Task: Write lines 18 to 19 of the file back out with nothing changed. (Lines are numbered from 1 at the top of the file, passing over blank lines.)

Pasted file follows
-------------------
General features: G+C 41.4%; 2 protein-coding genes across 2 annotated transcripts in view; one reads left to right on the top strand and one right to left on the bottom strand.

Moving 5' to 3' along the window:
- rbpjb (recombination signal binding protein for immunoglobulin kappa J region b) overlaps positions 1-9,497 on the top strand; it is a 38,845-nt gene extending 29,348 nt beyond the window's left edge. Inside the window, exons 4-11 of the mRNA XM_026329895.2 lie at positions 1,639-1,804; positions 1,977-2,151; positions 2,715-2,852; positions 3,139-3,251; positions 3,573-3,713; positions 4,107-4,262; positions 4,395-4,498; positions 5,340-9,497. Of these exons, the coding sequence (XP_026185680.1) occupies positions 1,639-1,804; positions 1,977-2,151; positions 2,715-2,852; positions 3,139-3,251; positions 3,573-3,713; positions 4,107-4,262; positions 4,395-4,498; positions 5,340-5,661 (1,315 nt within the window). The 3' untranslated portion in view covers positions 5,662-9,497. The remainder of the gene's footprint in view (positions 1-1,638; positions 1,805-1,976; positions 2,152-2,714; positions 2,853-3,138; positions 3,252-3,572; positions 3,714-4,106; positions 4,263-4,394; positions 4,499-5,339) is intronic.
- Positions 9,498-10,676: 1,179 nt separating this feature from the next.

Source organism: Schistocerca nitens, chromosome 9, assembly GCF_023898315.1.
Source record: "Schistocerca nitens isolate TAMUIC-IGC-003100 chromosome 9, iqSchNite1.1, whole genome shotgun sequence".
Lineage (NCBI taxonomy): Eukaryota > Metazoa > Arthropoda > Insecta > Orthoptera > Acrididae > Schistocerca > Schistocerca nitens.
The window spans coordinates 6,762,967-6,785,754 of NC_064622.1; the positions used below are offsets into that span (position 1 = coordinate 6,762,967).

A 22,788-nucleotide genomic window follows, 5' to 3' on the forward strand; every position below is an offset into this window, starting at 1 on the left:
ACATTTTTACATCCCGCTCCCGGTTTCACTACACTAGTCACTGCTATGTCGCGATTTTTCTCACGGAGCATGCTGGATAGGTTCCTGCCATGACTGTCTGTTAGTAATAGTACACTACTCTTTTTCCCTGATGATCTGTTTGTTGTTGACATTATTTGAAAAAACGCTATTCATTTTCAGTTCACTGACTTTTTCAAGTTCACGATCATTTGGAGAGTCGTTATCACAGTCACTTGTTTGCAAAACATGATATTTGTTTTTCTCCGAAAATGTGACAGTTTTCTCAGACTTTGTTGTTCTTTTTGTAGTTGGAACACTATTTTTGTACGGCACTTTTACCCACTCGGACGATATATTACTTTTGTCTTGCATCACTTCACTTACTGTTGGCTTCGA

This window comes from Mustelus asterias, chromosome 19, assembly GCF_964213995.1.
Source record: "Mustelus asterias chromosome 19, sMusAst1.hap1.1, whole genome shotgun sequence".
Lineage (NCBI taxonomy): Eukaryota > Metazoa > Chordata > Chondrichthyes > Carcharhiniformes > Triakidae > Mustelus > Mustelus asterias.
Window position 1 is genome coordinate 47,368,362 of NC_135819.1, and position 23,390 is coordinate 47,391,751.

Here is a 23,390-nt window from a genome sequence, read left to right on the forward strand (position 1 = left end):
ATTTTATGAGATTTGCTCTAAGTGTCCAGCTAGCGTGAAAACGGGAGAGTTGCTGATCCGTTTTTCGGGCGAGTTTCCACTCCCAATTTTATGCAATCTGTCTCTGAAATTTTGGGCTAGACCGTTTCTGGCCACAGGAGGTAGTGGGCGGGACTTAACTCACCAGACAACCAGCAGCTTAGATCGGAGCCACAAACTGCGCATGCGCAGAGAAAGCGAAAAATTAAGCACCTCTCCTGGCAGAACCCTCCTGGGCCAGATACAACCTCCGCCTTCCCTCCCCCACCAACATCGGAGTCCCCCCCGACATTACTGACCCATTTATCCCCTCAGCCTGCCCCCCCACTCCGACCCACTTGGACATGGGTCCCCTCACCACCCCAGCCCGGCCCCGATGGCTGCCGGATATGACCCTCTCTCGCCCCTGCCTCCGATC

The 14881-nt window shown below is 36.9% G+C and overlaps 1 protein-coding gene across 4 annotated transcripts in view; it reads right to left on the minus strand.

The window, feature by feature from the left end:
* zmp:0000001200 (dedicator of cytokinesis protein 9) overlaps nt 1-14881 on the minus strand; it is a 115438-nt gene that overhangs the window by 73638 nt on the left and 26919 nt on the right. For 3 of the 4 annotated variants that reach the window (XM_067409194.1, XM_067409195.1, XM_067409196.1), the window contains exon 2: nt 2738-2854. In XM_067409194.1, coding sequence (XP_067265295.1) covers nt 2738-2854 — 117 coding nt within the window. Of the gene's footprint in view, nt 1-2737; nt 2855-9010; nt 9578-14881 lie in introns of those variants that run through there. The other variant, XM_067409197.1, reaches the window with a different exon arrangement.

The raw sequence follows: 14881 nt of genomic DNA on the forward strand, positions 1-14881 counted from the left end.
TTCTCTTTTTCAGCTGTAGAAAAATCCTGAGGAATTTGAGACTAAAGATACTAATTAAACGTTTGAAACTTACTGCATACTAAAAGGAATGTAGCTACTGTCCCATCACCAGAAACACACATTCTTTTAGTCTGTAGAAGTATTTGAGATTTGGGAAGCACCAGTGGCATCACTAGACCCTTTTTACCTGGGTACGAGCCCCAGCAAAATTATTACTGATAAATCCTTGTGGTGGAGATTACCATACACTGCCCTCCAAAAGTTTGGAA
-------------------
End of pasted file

The window, feature by feature from the left end:
* zmp:0000001200 (dedicator of cytokinesis protein 9) overlaps nt 1-14881 on the minus strand; it is a 115438-nt gene that overhangs the window by 73638 nt on the left and 26919 nt on the right. For 3 of the 4 annotated variants that reach the window (XM_067409194.1, XM_067409195.1, XM_067409196.1), the window contains exon 2: nt 2738-2854. In XM_067409194.1, coding sequence (XP_067265295.1) covers nt 2738-2854 — 117 coding nt within the window. Of the gene's footprint in view, nt 1-2737; nt 2855-9010; nt 9578-14881 lie in introns of those variants that run through there. The other variant, XM_067409197.1, reaches the window with a different exon arrangement.